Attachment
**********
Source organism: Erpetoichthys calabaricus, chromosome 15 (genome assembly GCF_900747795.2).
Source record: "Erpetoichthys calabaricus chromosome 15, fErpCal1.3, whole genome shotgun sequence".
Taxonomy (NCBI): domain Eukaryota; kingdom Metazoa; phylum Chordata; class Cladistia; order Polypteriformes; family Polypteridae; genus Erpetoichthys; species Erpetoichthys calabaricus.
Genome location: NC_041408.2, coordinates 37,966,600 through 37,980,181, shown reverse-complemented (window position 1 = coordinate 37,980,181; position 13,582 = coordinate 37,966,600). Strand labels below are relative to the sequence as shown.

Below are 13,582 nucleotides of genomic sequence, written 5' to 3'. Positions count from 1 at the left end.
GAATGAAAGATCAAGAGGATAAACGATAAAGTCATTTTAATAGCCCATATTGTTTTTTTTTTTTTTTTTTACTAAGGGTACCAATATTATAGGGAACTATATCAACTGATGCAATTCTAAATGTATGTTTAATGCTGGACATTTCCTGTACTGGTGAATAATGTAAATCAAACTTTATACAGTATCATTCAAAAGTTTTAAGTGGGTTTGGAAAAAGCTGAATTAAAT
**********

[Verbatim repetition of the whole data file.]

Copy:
Source organism: Erpetoichthys calabaricus, chromosome 15 (genome assembly GCF_900747795.2).
Source record: "Erpetoichthys calabaricus chromosome 15, fErpCal1.3, whole genome shotgun sequence".
Taxonomy (NCBI): domain Eukaryota; kingdom Metazoa; phylum Chordata; class Cladistia; order Polypteriformes; family Polypteridae; genus Erpetoichthys; species Erpetoichthys calabaricus.
Genome location: NC_041408.2, coordinates 37,966,600 through 37,980,181, shown reverse-complemented (window position 1 = coordinate 37,980,181; position 13,582 = coordinate 37,966,600). Strand labels below are relative to the sequence as shown.

Below are 13,582 nucleotides of genomic sequence, written 5' to 3'. Positions count from 1 at the left end.
GAATGAAAGATCAAGAGGATAAACGATAAAGTCATTTTAATAGCCCATATTGTTTTTTTTTTTTTTTTTTACTAAGGGTACCAATATTATAGGGAACTATATCAACTGATGCAATTCTAAATGTATGTTTAATGCTGGACATTTCCTGTACTGGTGAATAATGTAAATCAAACTTTATACAGTATCATTCAAAAGTTTTAAGTGGGTTTGGAAAAAGCTGAATTAAAT